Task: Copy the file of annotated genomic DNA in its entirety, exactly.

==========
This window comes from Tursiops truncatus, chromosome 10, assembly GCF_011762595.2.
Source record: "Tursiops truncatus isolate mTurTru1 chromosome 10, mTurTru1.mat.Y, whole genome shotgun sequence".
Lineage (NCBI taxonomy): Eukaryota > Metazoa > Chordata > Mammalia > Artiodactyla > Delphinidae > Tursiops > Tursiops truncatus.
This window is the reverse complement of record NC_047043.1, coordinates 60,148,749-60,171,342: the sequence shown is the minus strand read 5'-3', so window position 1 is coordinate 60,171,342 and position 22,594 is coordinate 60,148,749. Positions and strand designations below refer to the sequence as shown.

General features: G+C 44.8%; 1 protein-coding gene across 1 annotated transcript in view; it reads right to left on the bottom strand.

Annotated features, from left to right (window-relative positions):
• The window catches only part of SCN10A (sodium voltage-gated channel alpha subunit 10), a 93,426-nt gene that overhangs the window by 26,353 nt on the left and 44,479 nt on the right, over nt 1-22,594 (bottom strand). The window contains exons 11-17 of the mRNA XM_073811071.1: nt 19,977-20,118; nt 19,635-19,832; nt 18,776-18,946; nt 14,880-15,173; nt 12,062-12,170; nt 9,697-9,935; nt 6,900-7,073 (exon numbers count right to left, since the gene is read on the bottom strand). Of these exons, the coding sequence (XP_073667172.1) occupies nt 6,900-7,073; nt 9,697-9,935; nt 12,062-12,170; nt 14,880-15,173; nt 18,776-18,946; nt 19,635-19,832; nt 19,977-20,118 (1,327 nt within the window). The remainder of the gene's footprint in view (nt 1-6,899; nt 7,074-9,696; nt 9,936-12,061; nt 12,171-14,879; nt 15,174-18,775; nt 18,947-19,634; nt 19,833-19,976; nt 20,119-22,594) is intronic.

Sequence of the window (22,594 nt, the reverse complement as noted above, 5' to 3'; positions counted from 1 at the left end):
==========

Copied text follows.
This window comes from Tursiops truncatus, chromosome 10, assembly GCF_011762595.2.
Source record: "Tursiops truncatus isolate mTurTru1 chromosome 10, mTurTru1.mat.Y, whole genome shotgun sequence".
Lineage (NCBI taxonomy): Eukaryota > Metazoa > Chordata > Mammalia > Artiodactyla > Delphinidae > Tursiops > Tursiops truncatus.
This window is the reverse complement of record NC_047043.1, coordinates 60,148,749-60,171,342: the sequence shown is the minus strand read 5'-3', so window position 1 is coordinate 60,171,342 and position 22,594 is coordinate 60,148,749. Positions and strand designations below refer to the sequence as shown.

General features: G+C 44.8%; 1 protein-coding gene across 1 annotated transcript in view; it reads right to left on the bottom strand.

Annotated features, from left to right (window-relative positions):
• The window catches only part of SCN10A (sodium voltage-gated channel alpha subunit 10), a 93,426-nt gene that overhangs the window by 26,353 nt on the left and 44,479 nt on the right, over nt 1-22,594 (bottom strand). The window contains exons 11-17 of the mRNA XM_073811071.1: nt 19,977-20,118; nt 19,635-19,832; nt 18,776-18,946; nt 14,880-15,173; nt 12,062-12,170; nt 9,697-9,935; nt 6,900-7,073 (exon numbers count right to left, since the gene is read on the bottom strand). Of these exons, the coding sequence (XP_073667172.1) occupies nt 6,900-7,073; nt 9,697-9,935; nt 12,062-12,170; nt 14,880-15,173; nt 18,776-18,946; nt 19,635-19,832; nt 19,977-20,118 (1,327 nt within the window). The remainder of the gene's footprint in view (nt 1-6,899; nt 7,074-9,696; nt 9,936-12,061; nt 12,171-14,879; nt 15,174-18,775; nt 18,947-19,634; nt 19,833-19,976; nt 20,119-22,594) is intronic.

Sequence of the window (22,594 nt, the reverse complement as noted above, 5' to 3'; positions counted from 1 at the left end):